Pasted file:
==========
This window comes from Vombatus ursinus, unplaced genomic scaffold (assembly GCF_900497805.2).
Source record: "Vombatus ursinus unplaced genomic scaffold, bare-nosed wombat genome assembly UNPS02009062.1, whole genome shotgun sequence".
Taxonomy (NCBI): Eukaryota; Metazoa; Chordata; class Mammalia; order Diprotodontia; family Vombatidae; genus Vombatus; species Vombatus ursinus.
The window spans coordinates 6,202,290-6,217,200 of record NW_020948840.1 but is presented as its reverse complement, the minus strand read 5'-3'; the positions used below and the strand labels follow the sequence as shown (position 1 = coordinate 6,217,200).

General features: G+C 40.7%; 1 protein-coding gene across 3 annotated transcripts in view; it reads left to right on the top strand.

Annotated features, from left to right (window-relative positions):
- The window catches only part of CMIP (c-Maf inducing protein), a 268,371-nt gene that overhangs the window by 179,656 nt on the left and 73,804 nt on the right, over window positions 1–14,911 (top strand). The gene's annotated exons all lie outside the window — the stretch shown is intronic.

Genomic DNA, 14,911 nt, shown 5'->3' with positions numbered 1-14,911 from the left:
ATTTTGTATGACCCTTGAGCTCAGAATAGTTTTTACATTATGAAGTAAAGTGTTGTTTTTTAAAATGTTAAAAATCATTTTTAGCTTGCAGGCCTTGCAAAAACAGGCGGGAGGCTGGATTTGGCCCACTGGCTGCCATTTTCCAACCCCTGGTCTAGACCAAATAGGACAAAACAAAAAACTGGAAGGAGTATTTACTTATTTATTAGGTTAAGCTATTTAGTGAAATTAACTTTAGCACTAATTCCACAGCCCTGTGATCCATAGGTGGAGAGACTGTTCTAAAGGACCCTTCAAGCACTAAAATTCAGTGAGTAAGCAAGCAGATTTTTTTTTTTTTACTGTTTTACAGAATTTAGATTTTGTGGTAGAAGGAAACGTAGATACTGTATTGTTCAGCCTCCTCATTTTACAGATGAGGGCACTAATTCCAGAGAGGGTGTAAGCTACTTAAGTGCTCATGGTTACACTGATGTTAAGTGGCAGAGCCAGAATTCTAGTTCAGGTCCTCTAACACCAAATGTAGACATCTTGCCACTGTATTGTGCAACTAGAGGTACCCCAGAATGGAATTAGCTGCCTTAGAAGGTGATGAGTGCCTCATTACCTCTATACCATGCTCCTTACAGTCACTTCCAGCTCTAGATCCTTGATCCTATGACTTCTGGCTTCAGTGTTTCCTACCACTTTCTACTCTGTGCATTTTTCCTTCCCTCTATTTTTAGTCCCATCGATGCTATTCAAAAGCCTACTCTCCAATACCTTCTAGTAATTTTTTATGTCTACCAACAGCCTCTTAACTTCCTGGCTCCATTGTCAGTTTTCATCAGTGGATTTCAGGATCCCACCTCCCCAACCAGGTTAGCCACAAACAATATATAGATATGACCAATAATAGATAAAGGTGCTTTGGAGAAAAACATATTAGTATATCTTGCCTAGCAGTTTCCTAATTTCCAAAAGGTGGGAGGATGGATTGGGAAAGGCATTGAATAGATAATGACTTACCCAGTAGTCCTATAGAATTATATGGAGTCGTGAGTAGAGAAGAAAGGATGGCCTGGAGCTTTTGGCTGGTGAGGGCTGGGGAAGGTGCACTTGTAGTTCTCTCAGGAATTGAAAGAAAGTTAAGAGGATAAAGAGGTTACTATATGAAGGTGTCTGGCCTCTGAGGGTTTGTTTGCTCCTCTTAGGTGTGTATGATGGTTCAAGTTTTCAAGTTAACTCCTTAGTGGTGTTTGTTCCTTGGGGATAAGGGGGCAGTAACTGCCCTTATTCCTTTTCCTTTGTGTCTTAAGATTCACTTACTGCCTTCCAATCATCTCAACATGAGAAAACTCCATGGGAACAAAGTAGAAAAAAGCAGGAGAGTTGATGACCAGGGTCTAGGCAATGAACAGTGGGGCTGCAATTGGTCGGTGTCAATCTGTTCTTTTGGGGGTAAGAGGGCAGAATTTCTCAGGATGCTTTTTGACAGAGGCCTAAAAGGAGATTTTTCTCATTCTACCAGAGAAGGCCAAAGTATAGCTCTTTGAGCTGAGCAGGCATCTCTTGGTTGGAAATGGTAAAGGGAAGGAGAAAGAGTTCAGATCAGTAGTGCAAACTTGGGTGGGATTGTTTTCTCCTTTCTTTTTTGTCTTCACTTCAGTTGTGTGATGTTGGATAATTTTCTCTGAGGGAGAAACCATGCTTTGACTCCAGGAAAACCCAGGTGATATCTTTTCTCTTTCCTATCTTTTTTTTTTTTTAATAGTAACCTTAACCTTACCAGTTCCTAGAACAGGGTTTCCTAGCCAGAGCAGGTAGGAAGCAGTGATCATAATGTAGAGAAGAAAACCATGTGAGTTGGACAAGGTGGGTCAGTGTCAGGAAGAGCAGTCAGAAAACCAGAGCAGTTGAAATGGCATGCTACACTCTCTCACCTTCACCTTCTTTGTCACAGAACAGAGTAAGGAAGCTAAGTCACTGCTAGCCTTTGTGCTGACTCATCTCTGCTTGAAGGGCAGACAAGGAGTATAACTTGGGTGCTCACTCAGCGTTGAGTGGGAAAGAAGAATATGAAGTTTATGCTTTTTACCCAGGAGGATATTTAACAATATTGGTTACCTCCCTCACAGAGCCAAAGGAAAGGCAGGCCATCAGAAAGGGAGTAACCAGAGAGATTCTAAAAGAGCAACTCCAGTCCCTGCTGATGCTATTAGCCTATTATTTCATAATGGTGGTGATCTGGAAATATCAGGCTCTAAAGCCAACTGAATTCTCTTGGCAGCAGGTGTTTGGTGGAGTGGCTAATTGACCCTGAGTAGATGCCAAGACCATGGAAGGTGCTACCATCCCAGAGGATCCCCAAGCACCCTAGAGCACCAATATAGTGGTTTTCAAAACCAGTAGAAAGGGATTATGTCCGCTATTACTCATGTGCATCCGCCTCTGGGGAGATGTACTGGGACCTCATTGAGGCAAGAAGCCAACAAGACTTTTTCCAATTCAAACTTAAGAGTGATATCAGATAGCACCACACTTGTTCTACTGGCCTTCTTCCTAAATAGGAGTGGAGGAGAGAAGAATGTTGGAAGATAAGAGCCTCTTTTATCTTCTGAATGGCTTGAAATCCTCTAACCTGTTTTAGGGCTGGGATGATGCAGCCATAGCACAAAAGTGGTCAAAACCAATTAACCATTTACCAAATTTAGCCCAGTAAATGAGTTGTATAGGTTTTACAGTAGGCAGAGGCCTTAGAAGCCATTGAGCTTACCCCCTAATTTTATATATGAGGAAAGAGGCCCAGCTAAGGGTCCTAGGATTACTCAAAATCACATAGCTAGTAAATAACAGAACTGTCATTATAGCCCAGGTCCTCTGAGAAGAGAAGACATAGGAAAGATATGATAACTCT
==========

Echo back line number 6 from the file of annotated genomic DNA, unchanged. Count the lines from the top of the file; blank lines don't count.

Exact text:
Annotated features, from left to right (window-relative positions):